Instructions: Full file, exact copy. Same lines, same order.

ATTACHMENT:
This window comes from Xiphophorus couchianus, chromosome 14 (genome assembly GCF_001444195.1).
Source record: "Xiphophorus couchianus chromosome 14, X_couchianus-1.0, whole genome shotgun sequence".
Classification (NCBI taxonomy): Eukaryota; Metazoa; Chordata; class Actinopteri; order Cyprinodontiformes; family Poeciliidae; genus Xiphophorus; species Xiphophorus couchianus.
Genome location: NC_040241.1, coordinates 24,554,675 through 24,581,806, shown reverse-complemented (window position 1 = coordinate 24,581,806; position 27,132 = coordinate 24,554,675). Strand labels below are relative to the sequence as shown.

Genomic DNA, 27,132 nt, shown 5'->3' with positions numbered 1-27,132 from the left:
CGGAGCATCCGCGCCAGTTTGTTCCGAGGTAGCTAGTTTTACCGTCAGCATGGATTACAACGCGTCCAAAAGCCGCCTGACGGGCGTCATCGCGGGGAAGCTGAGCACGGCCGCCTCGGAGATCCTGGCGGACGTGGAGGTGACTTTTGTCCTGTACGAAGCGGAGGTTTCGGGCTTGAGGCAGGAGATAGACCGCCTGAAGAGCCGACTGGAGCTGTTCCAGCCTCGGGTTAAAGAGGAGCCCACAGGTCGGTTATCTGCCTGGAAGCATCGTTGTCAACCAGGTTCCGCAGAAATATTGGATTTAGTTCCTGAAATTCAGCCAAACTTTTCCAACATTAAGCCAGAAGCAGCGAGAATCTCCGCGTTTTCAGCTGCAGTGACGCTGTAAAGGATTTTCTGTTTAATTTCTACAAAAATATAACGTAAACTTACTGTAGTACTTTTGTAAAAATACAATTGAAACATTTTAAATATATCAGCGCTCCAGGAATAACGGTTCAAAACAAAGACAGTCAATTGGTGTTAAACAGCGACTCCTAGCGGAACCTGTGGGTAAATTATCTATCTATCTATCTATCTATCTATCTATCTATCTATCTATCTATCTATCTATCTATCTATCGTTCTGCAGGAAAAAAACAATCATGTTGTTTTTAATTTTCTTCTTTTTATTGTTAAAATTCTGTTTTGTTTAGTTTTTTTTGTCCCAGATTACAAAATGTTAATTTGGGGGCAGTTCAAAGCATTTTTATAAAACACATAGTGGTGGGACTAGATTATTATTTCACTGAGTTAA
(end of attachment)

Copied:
This window comes from Xiphophorus couchianus, chromosome 14 (genome assembly GCF_001444195.1).
Source record: "Xiphophorus couchianus chromosome 14, X_couchianus-1.0, whole genome shotgun sequence".
Classification (NCBI taxonomy): Eukaryota; Metazoa; Chordata; class Actinopteri; order Cyprinodontiformes; family Poeciliidae; genus Xiphophorus; species Xiphophorus couchianus.
Genome location: NC_040241.1, coordinates 24,554,675 through 24,581,806, shown reverse-complemented (window position 1 = coordinate 24,581,806; position 27,132 = coordinate 24,554,675). Strand labels below are relative to the sequence as shown.

Genomic DNA, 27,132 nt, shown 5'->3' with positions numbered 1-27,132 from the left:
CGGAGCATCCGCGCCAGTTTGTTCCGAGGTAGCTAGTTTTACCGTCAGCATGGATTACAACGCGTCCAAAAGCCGCCTGACGGGCGTCATCGCGGGGAAGCTGAGCACGGCCGCCTCGGAGATCCTGGCGGACGTGGAGGTGACTTTTGTCCTGTACGAAGCGGAGGTTTCGGGCTTGAGGCAGGAGATAGACCGCCTGAAGAGCCGACTGGAGCTGTTCCAGCCTCGGGTTAAAGAGGAGCCCACAGGTCGGTTATCTGCCTGGAAGCATCGTTGTCAACCAGGTTCCGCAGAAATATTGGATTTAGTTCCTGAAATTCAGCCAAACTTTTCCAACATTAAGCCAGAAGCAGCGAGAATCTCCGCGTTTTCAGCTGCAGTGACGCTGTAAAGGATTTTCTGTTTAATTTCTACAAAAATATAACGTAAACTTACTGTAGTACTTTTGTAAAAATACAATTGAAACATTTTAAATATATCAGCGCTCCAGGAATAACGGTTCAAAACAAAGACAGTCAATTGGTGTTAAACAGCGACTCCTAGCGGAACCTGTGGGTAAATTATCTATCTATCTATCTATCTATCTATCTATCTATCTATCTATCTATCTATCTATCTATCTATCGTTCTGCAGGAAAAAAACAATCATGTTGTTTTTAATTTTCTTCTTTTTATTGTTAAAATTCTGTTTTGTTTAGTTTTTTTTGTCCCAGATTACAAAATGTTAATTTGGGGGCAGTTCAAAGCATTTTTATAAAACACATAGTGGTGGGACTAGATTATTATTTCACTGAGTTAA